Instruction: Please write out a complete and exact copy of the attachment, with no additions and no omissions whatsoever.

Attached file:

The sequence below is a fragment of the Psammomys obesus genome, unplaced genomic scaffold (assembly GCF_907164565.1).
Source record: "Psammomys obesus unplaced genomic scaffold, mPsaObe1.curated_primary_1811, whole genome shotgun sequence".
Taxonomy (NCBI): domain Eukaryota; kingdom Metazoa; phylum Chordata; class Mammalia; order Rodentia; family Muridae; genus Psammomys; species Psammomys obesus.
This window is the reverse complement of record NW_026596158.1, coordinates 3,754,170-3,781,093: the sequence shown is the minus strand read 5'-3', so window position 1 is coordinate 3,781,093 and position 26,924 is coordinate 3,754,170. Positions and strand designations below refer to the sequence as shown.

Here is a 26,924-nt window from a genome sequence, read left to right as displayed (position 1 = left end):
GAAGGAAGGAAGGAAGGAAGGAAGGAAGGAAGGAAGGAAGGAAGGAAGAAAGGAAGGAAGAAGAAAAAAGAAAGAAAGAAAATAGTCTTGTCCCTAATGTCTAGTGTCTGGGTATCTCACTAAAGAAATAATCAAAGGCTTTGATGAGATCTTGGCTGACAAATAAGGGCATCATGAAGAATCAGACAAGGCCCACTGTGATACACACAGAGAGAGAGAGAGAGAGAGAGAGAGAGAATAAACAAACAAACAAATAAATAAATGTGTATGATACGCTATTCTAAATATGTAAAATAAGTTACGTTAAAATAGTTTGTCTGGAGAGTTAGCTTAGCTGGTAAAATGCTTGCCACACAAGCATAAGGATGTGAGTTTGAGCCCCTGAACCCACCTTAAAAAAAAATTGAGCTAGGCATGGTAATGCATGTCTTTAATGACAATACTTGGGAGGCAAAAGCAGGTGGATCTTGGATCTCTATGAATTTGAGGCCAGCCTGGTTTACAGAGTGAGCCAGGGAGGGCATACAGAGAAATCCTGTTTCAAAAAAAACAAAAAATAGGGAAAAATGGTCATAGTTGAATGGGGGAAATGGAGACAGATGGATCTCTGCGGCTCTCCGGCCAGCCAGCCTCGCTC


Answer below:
The sequence below is a fragment of the Psammomys obesus genome, unplaced genomic scaffold (assembly GCF_907164565.1).
Source record: "Psammomys obesus unplaced genomic scaffold, mPsaObe1.curated_primary_1811, whole genome shotgun sequence".
Taxonomy (NCBI): domain Eukaryota; kingdom Metazoa; phylum Chordata; class Mammalia; order Rodentia; family Muridae; genus Psammomys; species Psammomys obesus.
This window is the reverse complement of record NW_026596158.1, coordinates 3,754,170-3,781,093: the sequence shown is the minus strand read 5'-3', so window position 1 is coordinate 3,781,093 and position 26,924 is coordinate 3,754,170. Positions and strand designations below refer to the sequence as shown.

Here is a 26,924-nt window from a genome sequence, read left to right as displayed (position 1 = left end):
GAAGGAAGGAAGGAAGGAAGGAAGGAAGGAAGGAAGGAAGGAAGGAAGAAAGGAAGGAAGAAGAAAAAAGAAAGAAAGAAAATAGTCTTGTCCCTAATGTCTAGTGTCTGGGTATCTCACTAAAGAAATAATCAAAGGCTTTGATGAGATCTTGGCTGACAAATAAGGGCATCATGAAGAATCAGACAAGGCCCACTGTGATACACACAGAGAGAGAGAGAGAGAGAGAGAGAGAGAATAAACAAACAAACAAATAAATAAATGTGTATGATACGCTATTCTAAATATGTAAAATAAGTTACGTTAAAATAGTTTGTCTGGAGAGTTAGCTTAGCTGGTAAAATGCTTGCCACACAAGCATAAGGATGTGAGTTTGAGCCCCTGAACCCACCTTAAAAAAAAATTGAGCTAGGCATGGTAATGCATGTCTTTAATGACAATACTTGGGAGGCAAAAGCAGGTGGATCTTGGATCTCTATGAATTTGAGGCCAGCCTGGTTTACAGAGTGAGCCAGGGAGGGCATACAGAGAAATCCTGTTTCAAAAAAAACAAAAAATAGGGAAAAATGGTCATAGTTGAATGGGGGAAATGGAGACAGATGGATCTCTGCGGCTCTCCGGCCAGCCAGCCTCGCTC